Leo Baeck 2


Jun 2009 Journal


Fred Uhlman: Lawyer, artist, writer

Fred Uhlman was a noted personality among the Jewish refugees from Hitler in Britain, and the publication of a book containing two accounts of his internment on the Isle of Man in 1940 (see review in last month’s issue of the Journal) is consequentially very welcome. There is, of course, no such thing as a an ‘ordinary’ refugee from Hitler, but Uhlman’s story stands out as unusual because of the success he achieved in his very different careers and because of his marriage to the daughter of a right-wing pillar of the British establishment.

Fred (Manfred) Uhlman was born in Stuttgart in 1901, the son of a well-to-do merchant. He studied law and practised as a lawyer. But, as an active member of the Social Democrat Party, he had to flee from Germany in March 1933. He first went to France, where he embarked on a fresh career as an artist, although he had no training in that field. Uhlman was to become a successful artist, developing a distinctive naïve style that remained unaffected by modern experimental trends but was capable of expressing emotion powerfully, sometimes in a romantic vein, sometimes (as in his internment works) in a darker, more pessimistic tone.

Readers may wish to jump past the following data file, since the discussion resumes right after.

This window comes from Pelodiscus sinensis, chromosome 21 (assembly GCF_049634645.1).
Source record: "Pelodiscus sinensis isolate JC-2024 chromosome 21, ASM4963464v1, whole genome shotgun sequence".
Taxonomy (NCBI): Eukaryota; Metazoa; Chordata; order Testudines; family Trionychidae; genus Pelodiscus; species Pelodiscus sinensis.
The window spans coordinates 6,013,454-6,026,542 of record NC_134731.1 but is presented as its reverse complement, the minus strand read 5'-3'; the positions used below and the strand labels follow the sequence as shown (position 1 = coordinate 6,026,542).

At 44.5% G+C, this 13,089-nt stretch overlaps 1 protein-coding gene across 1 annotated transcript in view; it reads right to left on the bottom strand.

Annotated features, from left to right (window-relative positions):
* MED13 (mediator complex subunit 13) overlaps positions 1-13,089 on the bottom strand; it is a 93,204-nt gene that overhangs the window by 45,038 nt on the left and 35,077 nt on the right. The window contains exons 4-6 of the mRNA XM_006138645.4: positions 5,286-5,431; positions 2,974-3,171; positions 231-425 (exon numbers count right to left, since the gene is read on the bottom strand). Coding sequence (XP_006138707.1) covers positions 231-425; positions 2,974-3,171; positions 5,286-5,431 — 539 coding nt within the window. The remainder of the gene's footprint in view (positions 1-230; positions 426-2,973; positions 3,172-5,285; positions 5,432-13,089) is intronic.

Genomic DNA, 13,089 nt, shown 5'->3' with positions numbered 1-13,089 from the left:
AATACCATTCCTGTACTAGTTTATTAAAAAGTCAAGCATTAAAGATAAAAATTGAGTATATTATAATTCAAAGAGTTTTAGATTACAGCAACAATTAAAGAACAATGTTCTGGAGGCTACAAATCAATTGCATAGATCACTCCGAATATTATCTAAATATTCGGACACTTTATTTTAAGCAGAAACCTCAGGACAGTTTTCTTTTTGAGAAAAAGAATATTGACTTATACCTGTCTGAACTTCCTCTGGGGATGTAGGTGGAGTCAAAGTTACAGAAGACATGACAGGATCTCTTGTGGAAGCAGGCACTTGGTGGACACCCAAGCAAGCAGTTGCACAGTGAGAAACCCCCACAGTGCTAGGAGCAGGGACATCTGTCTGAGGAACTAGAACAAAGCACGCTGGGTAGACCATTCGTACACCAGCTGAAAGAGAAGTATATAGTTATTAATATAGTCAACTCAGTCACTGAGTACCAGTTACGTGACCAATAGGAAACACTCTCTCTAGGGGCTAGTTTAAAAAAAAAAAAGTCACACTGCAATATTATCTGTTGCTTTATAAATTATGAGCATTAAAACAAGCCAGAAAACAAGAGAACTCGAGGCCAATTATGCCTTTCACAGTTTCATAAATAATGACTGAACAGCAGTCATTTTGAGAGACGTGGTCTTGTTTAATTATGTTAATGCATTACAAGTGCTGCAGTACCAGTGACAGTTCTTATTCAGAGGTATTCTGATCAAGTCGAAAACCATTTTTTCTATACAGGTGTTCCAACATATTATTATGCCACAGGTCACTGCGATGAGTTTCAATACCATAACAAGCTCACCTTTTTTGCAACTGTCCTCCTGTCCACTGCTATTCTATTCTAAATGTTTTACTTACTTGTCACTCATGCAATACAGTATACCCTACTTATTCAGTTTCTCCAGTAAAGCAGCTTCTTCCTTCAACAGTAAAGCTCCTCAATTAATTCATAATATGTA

In Paris, Uhlman struggled to earn a living, though he attracted interest in artistic circles. In 1936 he left for what was then the small fishing village of Tossa de Mar in Spain, where he could continue to paint while living cheaply. There he met a young Englishwoman, Diana Croft, the daughter of Sir Henry Page Croft (from 1940 Lord Croft), a fiercely nationalistic right-wing politician who was to occupy a junior ministerial post in Churchill’s wartime government. Uhlman and Diana Croft fell in love and, when the Spanish Civil War caused him to leave Spain shortly afterwards, he came to England, where they married. Sir Henry, a passionate supporter of the British Empire who had conceived a hatred of all things German during the First World War, was less than pleased at acquiring a penniless German Jew as a son-in-law.